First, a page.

Similarly, upskilling emotional wellbeing champions to provide support to those experiencing menopause gives individuals alternative points of contact where meaningful and supportive conversations can take place.
    Practical solutions for peers
    Everyone has a role to play in easing the negative impact of menopause in the workplace and colleagues can play their part by engaging in any available training and educational sessions. Simply being aware of others’ experiences can reduce stigma and make it less daunting for individuals to speak about their experiences or seek help.
    Employees should also be aware of the impact of their language. By simply moving away from a medicalized vocabulary when discussing menopause – towards a more relatable model of distress, which is something we can all relate to – we can reduce the stigma around the transition.
    Similarly, hosting Menopause Exchange Forums – with both men and women – encourages informal conversations around symptoms, struggles, and the sharing of tips and coping mechanisms. These can then be supplemented with informal messenger chats where people can share their experiences day to day and provide each other with mutual support.
    Practical solutions for individuals
    The first step for individuals is to talk. Speaking with colleagues, employers, and health specialists helps menopausal employees feel they are not alone and that their experiences are common and valid.
    Menopausal women commonly attribute their symptoms to anything other than menopause, due to ongoing stigma and feelings of shame or embarrassment. However, by communicating their experiences they will be able to find the support they need from those around them. This may include support in managing their workload to compensate for memory loss or even access to more formal support offered by the business.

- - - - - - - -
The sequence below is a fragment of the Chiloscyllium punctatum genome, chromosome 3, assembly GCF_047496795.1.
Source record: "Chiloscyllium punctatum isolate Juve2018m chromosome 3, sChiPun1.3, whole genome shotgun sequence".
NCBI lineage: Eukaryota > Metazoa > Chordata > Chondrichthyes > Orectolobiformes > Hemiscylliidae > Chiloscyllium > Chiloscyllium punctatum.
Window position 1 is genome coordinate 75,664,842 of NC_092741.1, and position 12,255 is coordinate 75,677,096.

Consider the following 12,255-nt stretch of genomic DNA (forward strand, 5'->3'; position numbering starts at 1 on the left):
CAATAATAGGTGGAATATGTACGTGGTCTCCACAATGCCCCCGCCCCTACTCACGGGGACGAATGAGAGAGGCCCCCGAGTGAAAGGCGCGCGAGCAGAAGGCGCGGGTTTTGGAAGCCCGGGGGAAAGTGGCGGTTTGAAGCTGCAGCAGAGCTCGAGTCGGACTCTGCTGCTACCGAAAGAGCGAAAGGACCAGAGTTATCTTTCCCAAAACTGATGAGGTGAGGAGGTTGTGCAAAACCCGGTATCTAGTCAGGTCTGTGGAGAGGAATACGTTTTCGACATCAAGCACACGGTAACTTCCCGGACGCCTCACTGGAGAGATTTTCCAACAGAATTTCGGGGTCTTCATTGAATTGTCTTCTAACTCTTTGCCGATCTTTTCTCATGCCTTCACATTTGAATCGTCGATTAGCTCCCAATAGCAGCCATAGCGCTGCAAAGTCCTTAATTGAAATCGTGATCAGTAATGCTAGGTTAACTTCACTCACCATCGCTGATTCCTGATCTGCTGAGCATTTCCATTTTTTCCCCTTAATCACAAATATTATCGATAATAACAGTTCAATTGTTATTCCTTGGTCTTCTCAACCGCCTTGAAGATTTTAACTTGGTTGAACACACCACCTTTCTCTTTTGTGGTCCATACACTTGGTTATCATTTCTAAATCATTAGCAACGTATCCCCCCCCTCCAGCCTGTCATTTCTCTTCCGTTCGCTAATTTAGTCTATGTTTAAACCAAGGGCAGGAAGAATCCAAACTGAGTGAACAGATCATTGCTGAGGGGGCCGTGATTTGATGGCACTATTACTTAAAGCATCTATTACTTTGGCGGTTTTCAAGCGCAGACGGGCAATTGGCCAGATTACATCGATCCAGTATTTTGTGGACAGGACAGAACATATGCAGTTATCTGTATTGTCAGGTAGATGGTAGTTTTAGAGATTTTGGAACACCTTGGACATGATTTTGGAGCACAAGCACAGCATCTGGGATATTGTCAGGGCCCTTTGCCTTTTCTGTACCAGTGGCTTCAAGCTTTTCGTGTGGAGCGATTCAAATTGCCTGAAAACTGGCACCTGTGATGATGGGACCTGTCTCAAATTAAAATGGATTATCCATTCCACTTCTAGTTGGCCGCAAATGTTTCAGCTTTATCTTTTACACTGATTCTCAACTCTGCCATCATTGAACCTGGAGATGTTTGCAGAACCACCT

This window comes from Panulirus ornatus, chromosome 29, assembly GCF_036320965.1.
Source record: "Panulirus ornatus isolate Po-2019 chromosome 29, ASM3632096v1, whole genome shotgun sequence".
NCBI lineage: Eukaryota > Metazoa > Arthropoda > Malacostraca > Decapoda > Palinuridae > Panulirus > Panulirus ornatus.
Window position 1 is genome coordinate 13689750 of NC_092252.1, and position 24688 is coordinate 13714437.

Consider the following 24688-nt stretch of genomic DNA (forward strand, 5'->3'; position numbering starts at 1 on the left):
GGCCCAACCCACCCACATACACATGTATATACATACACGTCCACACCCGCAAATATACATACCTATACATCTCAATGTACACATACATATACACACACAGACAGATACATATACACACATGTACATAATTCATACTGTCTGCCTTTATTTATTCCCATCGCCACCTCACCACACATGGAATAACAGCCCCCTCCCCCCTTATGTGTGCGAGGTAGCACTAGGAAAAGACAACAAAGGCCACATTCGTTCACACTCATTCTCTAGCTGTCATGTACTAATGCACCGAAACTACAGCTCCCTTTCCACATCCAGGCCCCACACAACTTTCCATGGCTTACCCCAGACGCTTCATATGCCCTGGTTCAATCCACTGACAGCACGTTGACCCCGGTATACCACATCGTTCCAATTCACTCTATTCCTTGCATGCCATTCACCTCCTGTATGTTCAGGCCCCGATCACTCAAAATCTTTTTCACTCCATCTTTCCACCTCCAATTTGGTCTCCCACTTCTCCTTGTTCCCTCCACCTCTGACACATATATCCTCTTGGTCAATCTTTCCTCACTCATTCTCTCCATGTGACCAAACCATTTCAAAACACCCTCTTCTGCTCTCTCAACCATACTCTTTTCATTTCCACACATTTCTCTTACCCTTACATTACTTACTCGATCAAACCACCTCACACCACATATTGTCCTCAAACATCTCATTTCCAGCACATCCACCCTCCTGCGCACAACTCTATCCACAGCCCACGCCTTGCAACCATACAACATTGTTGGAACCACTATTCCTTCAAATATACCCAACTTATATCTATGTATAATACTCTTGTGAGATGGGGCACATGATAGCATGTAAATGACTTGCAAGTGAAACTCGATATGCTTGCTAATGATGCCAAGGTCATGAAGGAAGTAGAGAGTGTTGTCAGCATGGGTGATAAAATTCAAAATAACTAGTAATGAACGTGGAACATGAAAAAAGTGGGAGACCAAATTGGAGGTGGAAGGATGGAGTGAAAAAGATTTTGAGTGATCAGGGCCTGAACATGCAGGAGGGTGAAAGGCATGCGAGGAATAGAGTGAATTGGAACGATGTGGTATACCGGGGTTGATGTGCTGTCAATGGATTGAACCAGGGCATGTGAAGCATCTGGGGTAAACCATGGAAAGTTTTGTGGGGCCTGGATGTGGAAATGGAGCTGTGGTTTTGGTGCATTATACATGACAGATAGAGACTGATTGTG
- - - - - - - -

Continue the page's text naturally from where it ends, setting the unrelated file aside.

For example, emotional wellbeing support such as cognitive-behavioral therapy (CBT) or EAPs provides access to specialists who can help individuals understand and manage their psychological symptoms. This in turn can also help alleviate physical symptoms, as when stress is well managed, cortisol levels drop which helps reduce physical difficulties associated with menopause transition.
    By Gosia Bowling, National Lead for Emotional Wellbeing, Nuffield Health.
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    Leading by Example to Enhance Employee Physical and Emotional Wellbeing

    ‘Putting your own life jacket on, before helping others’
    Research shows employees are putting in an average of 9 hours of unpaid overtime per week.
    Does this surprise you? Probably not.
    Overwork culture – with long hours and constant exhaustion- is still seen as a badge of honor within the workplace. This is despite the WHO revealing the negative long-term implications of such behavior, including exhaustion, burnout, and a possible deterioration in mental health.
    So, why do many of us managing others still lead in this counterproductive way?
    Badge of Honor
    There are lots of practical factors connected to overworking and taking on as many tasks as possible that are thrown our way. But socio-economic factors associated with ‘overworking’ are also deeply ingrained in our workplace culture.
    Many of us simply work long hours to keep our jobs, pay off debt, or so we’re first in line for that long-awaited promotion.
    For those that adopt a culture of long, intense work hours, there’s often a performative element involved. Overwork is often seen as a peculiar sign of success.
    Whether this is defined by a fancy job title or lifestyle, or even by demonstrating actual exhaustion, the ‘kudos’ associated with overworking hold firm.
    Overworking also depends on the industry type and role you are in. For example, people in jobs geared towards helping others, like line managers, tend to work longer hours that can result in physical and emotional exhaustion.
    Enter the global pandemic
    The pandemic has intensified negative work behaviors across all work hierarchies, with COVID culture impacting employees, line managers, and senior leaders.
    While working from home has its perks, it also means there is technology around us continually throughout the day. There is not a clear separation between ‘being at work’ in a working environment and ‘being at home’.
    Financial volatility also rose during this timeframe, which drives many companies to act with a ‘we need to get more done for less’ attitude.
    Worryingly, mass redundancies and furlough schemes meant higher workloads, stricter deadlines, and increased concerns about job security. As a result, many managers took on a lot of this extra strain to cover the workloads of newly missing team members.